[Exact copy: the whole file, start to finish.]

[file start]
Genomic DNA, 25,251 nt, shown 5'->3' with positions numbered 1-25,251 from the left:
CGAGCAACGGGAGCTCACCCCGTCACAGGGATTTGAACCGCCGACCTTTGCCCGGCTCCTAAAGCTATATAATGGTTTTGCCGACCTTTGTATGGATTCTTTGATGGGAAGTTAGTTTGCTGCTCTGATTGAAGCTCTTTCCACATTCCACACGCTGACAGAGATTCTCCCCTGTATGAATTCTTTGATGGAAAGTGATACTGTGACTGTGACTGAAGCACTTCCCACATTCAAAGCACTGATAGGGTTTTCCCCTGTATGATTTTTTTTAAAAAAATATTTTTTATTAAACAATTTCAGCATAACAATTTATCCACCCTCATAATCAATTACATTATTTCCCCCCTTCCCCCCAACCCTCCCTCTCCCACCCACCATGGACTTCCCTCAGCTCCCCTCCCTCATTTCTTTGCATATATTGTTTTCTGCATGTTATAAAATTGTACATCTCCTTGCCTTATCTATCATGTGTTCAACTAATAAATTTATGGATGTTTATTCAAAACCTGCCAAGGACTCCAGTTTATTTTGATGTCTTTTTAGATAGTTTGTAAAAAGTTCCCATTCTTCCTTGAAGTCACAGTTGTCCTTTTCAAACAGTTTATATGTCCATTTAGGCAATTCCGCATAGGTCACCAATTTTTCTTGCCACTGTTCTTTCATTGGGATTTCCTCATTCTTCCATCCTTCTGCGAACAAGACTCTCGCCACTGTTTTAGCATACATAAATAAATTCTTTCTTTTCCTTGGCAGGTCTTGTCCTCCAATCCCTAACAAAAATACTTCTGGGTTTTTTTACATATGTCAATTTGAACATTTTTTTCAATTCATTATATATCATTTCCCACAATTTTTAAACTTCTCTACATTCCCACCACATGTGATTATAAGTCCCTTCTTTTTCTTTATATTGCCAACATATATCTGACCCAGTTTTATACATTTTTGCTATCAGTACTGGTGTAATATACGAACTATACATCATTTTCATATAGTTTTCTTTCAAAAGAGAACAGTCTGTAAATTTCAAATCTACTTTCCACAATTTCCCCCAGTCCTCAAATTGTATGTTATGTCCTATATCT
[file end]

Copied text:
Genomic DNA, 25,251 nt, shown 5'->3' with positions numbered 1-25,251 from the left:
CGAGCAACGGGAGCTCACCCCGTCACAGGGATTTGAACCGCCGACCTTTGCCCGGCTCCTAAAGCTATATAATGGTTTTGCCGACCTTTGTATGGATTCTTTGATGGGAAGTTAGTTTGCTGCTCTGATTGAAGCTCTTTCCACATTCCACACGCTGACAGAGATTCTCCCCTGTATGAATTCTTTGATGGAAAGTGATACTGTGACTGTGACTGAAGCACTTCCCACATTCAAAGCACTGATAGGGTTTTCCCCTGTATGATTTTTTTTAAAAAAATATTTTTTATTAAACAATTTCAGCATAACAATTTATCCACCCTCATAATCAATTACATTATTTCCCCCCTTCCCCCCAACCCTCCCTCTCCCACCCACCATGGACTTCCCTCAGCTCCCCTCCCTCATTTCTTTGCATATATTGTTTTCTGCATGTTATAAAATTGTACATCTCCTTGCCTTATCTATCATGTGTTCAACTAATAAATTTATGGATGTTTATTCAAAACCTGCCAAGGACTCCAGTTTATTTTGATGTCTTTTTAGATAGTTTGTAAAAAGTTCCCATTCTTCCTTGAAGTCACAGTTGTCCTTTTCAAACAGTTTATATGTCCATTTAGGCAATTCCGCATAGGTCACCAATTTTTCTTGCCACTGTTCTTTCATTGGGATTTCCTCATTCTTCCATCCTTCTGCGAACAAGACTCTCGCCACTGTTTTAGCATACATAAATAAATTCTTTCTTTTCCTTGGCAGGTCTTGTCCTCCAATCCCTAACAAAAATACTTCTGGGTTTTTTTACATATGTCAATTTGAACATTTTTTTCAATTCATTATATATCATTTCCCACAATTTTTAAACTTCTCTACATTCCCACCACATGTGATTATAAGTCCCTTCTTTTTCTTTATATTGCCAACATATATCTGACCCAGTTTTATACATTTTTGCTATCAGTACTGGTGTAATATACGAACTATACATCATTTTCATATAGTTTTCTTTCAAAAGAGAACAGTCTGTAAATTTCAAATCTACTTTCCACAATTTCCCCCAGTCCTCAAATTGTATGTTATGTCCTATATCT